I am booking a holiday to Los Angeles from Dublin. The flights I am looking at will not be direct and have a 1 1/2 hour layover in Heathrow. I am aware that in Dublin if you are flying to America directly you fill out preclearance forms so that you do not have to do this when you arrive. As I would be flying then from heathrow I would probably have to fill out the forms there. Would I have time in 1 1/2 hours? I can't find information on this anywhere?
If your itinerary is DUB-LHR-LAX, then that Dublin and Shannon have US Pre-Clearance facilities is pretty much irrelevant. Your DUB-LHR flight, while not technically domestic, is essentially similar since you shouldn't have to enter the UK during transit.
You will clear US Immigration and Customs at LAX. You should expect to get any required forms* from the cabin crew sometime during the LHR-LAX flight.
*CBP has notably automated their processes now. BA, presumably, will play a video before arrival that describes the process and what travelers are exempt from what procedures.
The question is base on a misconception of US preclearance. For practically every country, once you arrive on their soil from outside you are subject to passport controls and customs inspection. This means that:
- you can only arrive at ‘international airports’, i.e. those that have these facilities
- if there are a number of flights arriving at the same time, customs and immigration may be very congested.
Preclearance was introduced to combat these points, originally by a request of American Airlines who presumably wanted to operate flights from Toronto to ‘non-international’ US airports (where immigration and customs cannot be performed on arrival due to lacking facilities). Its concept is to ‘outsource’ all immigration and customs checks to foreign soil, before a plane’s departure. This renders an international arrival something that seems like a domestic arrival from the arrival airport’s point of view. And it makes sense from a time-economic point of view: passengers typically arrive at the departure airport many hours before their plane leaves, so why not use that spare time so that they can make quicker connections on arrival?
The big downside to preclearance is that it requires those facilities at the departure airport and it also requires a bilateral agreement between the US and whichever country the airport is in to allow for US CBP to perform their duties in foreign countries.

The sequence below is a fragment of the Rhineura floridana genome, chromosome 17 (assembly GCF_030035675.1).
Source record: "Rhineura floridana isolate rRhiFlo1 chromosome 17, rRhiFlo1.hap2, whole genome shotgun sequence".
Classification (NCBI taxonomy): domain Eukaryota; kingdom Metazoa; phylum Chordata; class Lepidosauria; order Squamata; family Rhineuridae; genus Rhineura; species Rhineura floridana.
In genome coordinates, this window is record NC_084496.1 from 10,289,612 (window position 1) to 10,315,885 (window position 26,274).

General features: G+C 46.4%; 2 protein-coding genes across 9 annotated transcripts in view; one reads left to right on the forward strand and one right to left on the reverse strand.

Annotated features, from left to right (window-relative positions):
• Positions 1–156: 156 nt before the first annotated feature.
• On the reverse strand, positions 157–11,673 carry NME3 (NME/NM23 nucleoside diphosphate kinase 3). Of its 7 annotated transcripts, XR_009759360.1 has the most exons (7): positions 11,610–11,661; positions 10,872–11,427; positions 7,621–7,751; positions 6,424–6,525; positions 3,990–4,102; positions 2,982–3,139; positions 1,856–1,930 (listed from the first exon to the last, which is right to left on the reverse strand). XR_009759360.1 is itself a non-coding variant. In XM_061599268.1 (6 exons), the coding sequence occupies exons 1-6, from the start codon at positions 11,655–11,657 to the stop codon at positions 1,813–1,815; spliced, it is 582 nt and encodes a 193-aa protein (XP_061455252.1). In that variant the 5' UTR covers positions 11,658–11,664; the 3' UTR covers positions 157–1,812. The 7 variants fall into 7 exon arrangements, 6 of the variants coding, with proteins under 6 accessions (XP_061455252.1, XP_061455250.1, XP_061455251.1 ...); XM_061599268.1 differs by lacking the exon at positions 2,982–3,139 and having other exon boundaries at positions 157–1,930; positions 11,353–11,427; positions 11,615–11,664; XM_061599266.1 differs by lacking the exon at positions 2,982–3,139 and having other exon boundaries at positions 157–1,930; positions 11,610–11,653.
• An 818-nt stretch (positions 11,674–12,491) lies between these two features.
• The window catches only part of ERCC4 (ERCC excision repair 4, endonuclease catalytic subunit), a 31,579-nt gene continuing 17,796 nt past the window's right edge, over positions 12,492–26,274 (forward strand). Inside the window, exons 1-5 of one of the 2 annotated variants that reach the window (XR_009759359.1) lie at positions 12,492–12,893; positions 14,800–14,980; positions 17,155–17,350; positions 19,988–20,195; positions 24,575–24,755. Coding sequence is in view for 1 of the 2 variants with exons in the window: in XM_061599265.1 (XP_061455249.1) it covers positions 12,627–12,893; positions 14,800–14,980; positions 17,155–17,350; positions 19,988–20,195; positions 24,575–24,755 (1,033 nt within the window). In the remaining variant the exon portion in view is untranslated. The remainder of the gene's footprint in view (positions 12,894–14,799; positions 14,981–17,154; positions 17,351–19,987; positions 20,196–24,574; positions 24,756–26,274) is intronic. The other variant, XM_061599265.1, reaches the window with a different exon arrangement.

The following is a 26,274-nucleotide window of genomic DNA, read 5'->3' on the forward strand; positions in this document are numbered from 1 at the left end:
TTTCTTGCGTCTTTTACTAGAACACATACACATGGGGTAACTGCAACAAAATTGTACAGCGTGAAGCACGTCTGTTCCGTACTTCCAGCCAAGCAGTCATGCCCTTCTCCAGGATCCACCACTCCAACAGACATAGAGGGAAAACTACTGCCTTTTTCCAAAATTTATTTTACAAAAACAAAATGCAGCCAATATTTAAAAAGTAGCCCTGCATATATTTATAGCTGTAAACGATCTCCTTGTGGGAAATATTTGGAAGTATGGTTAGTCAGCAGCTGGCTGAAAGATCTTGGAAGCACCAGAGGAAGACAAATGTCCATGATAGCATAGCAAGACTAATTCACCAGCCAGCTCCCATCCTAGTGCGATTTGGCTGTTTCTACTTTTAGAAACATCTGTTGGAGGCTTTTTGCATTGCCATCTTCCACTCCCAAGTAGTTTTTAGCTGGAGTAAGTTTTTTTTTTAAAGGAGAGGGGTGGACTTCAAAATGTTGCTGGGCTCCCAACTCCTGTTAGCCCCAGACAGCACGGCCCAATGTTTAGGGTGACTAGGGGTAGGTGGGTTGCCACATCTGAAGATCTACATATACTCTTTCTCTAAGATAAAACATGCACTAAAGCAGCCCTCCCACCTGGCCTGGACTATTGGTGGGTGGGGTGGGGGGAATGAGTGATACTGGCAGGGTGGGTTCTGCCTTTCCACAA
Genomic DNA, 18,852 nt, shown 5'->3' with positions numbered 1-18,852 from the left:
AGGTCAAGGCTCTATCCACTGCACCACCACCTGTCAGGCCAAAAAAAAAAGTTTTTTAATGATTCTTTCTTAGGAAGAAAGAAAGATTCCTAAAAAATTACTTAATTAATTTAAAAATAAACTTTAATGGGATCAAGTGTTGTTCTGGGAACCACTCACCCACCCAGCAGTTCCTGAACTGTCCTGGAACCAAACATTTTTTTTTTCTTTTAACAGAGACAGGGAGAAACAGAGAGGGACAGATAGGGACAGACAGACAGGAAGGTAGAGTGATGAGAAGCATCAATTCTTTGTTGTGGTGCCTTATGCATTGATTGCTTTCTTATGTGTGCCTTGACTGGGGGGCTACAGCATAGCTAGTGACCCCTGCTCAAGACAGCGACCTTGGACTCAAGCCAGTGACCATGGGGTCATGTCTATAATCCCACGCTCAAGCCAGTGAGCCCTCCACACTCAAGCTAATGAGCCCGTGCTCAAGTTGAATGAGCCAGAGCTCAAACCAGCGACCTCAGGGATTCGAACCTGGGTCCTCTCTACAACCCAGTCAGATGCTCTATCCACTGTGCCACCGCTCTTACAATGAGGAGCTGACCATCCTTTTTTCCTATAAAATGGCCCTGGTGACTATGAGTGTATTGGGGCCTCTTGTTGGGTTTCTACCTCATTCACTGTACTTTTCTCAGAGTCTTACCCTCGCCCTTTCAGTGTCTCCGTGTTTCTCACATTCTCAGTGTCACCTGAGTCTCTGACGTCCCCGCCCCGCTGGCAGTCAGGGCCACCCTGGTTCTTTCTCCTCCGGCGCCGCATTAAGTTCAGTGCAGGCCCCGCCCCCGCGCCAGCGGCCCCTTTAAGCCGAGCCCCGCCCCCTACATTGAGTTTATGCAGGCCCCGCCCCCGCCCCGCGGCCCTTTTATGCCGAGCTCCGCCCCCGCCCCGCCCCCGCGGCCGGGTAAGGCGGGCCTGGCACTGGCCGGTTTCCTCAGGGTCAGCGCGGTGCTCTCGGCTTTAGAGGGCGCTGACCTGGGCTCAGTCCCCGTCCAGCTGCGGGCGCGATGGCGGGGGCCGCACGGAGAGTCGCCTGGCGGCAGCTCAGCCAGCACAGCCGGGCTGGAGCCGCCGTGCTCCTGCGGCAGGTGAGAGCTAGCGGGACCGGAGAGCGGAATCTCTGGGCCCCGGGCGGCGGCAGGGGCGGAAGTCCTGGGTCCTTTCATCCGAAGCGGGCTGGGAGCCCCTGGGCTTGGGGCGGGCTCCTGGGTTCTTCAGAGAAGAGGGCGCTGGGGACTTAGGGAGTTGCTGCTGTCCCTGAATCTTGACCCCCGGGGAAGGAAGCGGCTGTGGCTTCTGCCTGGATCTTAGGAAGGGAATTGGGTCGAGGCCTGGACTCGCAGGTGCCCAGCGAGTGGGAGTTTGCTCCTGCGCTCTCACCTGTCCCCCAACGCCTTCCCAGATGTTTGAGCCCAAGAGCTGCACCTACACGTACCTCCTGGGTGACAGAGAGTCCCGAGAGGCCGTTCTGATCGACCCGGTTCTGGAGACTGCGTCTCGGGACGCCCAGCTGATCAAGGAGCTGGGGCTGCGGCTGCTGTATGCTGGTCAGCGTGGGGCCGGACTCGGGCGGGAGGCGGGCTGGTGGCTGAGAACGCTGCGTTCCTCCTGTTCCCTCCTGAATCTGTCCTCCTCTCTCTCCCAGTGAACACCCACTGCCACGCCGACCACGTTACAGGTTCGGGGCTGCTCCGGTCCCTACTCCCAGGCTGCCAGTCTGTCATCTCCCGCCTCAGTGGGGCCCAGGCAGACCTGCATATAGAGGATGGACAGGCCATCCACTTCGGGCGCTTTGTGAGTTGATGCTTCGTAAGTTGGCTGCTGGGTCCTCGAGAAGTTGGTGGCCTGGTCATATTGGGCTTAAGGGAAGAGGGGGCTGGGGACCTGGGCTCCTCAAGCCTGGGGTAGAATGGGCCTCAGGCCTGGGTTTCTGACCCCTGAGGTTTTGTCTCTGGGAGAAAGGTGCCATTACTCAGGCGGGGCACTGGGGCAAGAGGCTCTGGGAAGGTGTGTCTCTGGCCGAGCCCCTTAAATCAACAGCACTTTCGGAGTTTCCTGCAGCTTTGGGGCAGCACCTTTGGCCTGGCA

Your suggested itinerary, however, completely defeats the idea of preclearance. Say you are in a plane with 200 other passengers on your way to Heathrow from Dublin. You might be travelling on to the US and maybe ten others, too. That leaves 190 passengers in that plane not going to the states that don’t need to (and don’t want to, and must not) go through preclearance — they will not enter the US.
You could make arrangements to have somebody else smuggle some customs-relevant item onto your Dublin–Heathrow plane that you then intend to get past the US customs as you already went through preclearance. That would create a massive loophole. Therefore, preclearance is only possible for those flights that depart for the US without further ado.
And what about your Heathrow–US flight? Well, Heathrow airport does not have preclearance facilities. So you cannot go through preclearance there.
: Sometimes, outside does not only mean outside the country but outside of a greater set of countries. E.g. Arriving in Germany from the Schengen area or in the UK from the Repulic of Ireland (as part of the Common Travel Area) is basically treated as domestic travel.
: Typically, the US CBP has less possibilities when operating on foreign soil. For example, they do not have the power to arrest travellers outside of the US, and they cannot force people to allow searches. They can, however, prevent boarding.
: Plans exist to extend preclearance to a number of additional airports; Heathrow is amoung them. (Homeland Security press release)